The order so given called for the sale and delivery of one hundred and seventy-four dozen boys' wash suits, and five sets of samples thereof at $16.50 a dozen. The admitted facts and evidence show that the plaintiffs delivered to the defendant on August 20, 1918, the five sets of samples called for by the order, and that it was paid therefor by the defendant in September, 1918. The evidence also shows that the plaintiffs on December 15, 1918, shipped to the defendant seventy-two dozen wash suits; that they were delivered in the shipping room of the defendant; that the defendant "opened them up" and immediately notified the plaintiffs that it would not accept the goods. A memorandum of the order was made by the representative of the plaintiffs on a printed order blank of the plaintiffs. It was not signed by the defendant, and it contained the following printed clause: "This order is given and accepted subject to a limit of credit and determination at any time by us." At the close of the evidence the defendant excepted to the refusal of the judge to direct a verdict for the defendant.
Because of the clause above quoted the defendant contends that the agreement was invalid in its inception for want of mutuality of obligation; and rests its defence upon the accepted legal maxim that in a bilateral agreement both of the mutual promises must be binding or neither will be, for if one of the promises is for any reason invalid the other has no consideration and so they both fall. Bernstein v. W. B. Manuf. Co. 235 Mass. 425, 427. The plaintiffs admit the legal force of the rule invoked by the defendant, and reply thereto that the clause does not have the effect of reserving to the plaintiffs the right to determine the contract (which otherwise resulted from the placing and acceptance of the order) but is obviously only referable to a determination' of "the limit of credit." Giving to the clause a fair construction, we think the right of "determination" was intended to embrace the "order" as well as "the limit of credit."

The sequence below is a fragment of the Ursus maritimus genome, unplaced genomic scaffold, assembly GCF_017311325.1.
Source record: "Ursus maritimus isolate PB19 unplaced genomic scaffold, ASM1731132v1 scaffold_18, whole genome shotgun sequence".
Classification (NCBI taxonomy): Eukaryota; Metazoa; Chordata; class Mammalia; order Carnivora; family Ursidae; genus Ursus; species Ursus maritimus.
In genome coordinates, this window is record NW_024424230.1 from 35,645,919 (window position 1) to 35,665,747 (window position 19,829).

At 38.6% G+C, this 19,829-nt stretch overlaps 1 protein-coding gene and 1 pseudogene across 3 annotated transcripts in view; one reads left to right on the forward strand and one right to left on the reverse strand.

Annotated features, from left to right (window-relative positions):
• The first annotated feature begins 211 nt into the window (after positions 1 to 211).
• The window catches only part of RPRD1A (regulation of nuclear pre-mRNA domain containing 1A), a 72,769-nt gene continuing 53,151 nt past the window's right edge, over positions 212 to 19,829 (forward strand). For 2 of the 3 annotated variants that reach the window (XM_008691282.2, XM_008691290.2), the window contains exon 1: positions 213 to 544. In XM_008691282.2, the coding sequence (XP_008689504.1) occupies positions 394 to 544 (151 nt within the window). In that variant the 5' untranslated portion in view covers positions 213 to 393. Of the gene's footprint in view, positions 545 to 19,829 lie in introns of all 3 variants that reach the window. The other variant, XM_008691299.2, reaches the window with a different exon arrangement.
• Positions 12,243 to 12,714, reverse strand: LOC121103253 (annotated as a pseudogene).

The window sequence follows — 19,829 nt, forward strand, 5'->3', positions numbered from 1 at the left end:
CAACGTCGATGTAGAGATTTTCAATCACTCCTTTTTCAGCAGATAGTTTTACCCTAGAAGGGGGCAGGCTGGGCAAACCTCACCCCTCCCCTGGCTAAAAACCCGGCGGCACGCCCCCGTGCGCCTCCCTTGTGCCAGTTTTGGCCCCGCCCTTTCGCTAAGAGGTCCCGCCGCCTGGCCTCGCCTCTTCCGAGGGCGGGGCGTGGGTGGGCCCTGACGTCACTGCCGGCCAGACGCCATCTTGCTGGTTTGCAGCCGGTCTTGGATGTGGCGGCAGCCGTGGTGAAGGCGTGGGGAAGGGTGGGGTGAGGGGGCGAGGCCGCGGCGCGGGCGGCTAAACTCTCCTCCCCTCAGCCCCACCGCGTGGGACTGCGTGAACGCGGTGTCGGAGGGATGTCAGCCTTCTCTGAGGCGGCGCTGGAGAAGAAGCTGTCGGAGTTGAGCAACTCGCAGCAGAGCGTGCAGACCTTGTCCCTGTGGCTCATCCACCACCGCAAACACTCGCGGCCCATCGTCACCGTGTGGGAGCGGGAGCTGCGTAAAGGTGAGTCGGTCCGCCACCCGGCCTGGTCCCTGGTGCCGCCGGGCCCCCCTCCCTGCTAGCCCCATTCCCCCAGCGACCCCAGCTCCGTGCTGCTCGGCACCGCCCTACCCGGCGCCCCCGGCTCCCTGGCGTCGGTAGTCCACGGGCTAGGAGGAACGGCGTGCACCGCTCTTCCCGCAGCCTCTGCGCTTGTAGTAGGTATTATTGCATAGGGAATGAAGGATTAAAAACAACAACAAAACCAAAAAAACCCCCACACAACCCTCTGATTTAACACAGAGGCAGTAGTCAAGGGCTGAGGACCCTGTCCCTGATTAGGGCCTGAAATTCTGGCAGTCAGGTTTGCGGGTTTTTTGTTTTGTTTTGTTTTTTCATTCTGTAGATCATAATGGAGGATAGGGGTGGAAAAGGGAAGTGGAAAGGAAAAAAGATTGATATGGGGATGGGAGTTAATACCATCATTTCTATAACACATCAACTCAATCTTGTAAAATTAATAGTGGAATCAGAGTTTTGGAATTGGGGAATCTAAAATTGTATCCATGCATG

The plaintiffs next contend that the delivery and acceptance of five sample suits were such partial performance by the plaintiffs as afforded a sufficient consideration for the defendant's promises, even though there was no obligation to support the contract at its inception. We do not think the agreement, which was void in its inception for want of mutuality, became an agreement which was supported by a sufficient consideration upon the delivery and acceptance of part of the goods called for in the order of the defendant, because the plaintiffs were not thereby precluded from exercising their reserved option. They were not bound to fill the balance of the order unless they chose to do so, and the defendant gained thereby no additional contractual right against the plaintiffs. Richardson v. Hardwick, 106 U.S. 252, 255. Bernstein v. W. B. Manuf. Co., supra, and cases cited.
It becomes unnecessary to consider the defence of the statute of frauds. It results that the motion to direct a verdict for the defendant should have been granted, that the exceptions must be sustained, and that judgment be now entered for the defendant. G.L.c. 231, § 122.